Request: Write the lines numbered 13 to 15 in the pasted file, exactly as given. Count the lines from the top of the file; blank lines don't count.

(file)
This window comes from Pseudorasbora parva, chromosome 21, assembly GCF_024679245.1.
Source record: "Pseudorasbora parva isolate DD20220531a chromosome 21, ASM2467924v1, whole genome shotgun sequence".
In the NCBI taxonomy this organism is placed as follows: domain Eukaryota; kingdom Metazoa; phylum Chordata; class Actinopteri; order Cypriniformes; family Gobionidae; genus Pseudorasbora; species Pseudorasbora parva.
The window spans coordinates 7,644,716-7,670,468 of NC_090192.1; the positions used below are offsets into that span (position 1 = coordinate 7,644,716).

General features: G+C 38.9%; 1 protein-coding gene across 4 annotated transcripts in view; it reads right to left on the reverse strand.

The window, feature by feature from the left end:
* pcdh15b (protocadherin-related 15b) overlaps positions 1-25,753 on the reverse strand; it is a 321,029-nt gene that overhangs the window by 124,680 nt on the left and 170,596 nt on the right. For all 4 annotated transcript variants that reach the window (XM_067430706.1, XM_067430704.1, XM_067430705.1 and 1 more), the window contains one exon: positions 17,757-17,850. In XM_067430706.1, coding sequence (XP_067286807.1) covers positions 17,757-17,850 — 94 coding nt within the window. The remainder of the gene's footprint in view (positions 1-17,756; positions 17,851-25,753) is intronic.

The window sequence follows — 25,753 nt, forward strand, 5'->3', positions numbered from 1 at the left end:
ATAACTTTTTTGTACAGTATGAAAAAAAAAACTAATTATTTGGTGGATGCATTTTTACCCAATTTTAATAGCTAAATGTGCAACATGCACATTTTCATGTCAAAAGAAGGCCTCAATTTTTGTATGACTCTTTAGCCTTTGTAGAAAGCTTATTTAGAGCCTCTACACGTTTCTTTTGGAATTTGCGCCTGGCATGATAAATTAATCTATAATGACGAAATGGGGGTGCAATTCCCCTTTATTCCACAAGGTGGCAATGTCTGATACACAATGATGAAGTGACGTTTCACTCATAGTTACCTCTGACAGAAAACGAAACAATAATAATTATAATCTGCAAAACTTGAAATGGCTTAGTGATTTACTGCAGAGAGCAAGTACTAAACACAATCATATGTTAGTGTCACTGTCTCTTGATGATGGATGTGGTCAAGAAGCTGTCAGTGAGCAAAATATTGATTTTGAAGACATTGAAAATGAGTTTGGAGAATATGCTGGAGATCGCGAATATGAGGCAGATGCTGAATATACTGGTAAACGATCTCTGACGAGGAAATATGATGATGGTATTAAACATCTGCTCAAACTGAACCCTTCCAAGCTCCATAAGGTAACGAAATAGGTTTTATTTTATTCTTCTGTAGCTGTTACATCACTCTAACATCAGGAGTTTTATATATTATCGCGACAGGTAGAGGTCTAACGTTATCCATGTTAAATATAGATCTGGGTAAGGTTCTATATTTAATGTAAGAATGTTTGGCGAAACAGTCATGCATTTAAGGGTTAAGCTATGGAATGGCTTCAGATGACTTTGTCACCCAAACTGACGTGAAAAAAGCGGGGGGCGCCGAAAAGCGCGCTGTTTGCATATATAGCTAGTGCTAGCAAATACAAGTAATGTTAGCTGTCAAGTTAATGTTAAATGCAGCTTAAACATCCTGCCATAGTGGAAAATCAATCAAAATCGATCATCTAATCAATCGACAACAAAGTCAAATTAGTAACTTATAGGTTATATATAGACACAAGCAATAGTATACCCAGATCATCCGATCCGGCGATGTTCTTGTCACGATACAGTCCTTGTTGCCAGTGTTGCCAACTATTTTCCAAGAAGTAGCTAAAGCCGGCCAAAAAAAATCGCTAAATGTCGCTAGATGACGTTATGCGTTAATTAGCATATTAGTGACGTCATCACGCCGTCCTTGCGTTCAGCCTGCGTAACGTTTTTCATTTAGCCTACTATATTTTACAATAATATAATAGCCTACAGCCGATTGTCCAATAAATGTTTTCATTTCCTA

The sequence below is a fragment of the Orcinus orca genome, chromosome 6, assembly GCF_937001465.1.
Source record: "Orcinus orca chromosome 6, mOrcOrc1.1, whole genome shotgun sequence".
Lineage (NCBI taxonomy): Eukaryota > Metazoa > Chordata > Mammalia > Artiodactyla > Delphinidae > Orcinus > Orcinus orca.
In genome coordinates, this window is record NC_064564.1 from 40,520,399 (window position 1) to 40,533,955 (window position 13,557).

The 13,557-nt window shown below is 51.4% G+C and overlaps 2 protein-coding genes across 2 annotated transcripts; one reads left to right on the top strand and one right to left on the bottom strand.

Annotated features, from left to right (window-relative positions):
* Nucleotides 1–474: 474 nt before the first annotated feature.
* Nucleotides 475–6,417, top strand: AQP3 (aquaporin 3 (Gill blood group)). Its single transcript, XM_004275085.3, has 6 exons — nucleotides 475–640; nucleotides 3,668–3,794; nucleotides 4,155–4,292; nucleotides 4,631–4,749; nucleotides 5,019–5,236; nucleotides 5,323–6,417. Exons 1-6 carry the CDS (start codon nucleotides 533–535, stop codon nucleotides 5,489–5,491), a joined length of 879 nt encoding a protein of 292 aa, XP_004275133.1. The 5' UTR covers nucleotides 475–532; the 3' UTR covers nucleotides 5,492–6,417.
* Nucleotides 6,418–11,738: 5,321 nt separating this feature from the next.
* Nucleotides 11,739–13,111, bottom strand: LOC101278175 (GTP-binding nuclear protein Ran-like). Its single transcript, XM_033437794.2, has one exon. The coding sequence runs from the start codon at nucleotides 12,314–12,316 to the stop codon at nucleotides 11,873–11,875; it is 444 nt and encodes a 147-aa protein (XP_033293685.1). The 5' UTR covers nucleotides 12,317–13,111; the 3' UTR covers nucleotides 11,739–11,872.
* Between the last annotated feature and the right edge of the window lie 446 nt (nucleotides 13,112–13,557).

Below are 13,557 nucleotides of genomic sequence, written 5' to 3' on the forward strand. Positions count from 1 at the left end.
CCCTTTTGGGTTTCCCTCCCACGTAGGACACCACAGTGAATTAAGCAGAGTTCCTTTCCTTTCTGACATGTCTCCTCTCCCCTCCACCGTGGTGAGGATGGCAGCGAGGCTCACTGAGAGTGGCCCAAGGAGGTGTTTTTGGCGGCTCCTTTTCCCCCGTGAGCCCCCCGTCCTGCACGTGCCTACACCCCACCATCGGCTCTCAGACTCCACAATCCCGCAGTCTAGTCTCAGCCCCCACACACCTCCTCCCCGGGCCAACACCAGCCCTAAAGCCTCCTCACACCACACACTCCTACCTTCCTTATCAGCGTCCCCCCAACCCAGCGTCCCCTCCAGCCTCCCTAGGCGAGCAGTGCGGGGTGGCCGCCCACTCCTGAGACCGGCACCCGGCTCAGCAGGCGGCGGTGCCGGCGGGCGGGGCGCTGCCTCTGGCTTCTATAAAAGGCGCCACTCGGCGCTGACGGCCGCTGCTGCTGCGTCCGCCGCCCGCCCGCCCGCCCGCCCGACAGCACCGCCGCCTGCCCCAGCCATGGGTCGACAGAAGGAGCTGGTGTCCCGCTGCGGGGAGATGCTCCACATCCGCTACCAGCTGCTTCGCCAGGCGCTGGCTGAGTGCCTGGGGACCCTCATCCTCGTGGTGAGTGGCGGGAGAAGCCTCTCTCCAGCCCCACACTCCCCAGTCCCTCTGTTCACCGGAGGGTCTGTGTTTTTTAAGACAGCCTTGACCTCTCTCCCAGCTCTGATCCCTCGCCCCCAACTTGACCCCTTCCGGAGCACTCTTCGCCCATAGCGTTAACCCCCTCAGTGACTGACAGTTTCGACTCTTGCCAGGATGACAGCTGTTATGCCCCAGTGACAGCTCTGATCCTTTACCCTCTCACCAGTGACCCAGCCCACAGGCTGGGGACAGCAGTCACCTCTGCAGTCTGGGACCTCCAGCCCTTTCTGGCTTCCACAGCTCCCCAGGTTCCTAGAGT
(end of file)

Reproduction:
In genome coordinates, this window is record NC_064564.1 from 40,520,399 (window position 1) to 40,533,955 (window position 13,557).

The 13,557-nt window shown below is 51.4% G+C and overlaps 2 protein-coding genes across 2 annotated transcripts; one reads left to right on the top strand and one right to left on the bottom strand.

Annotated features, from left to right (window-relative positions):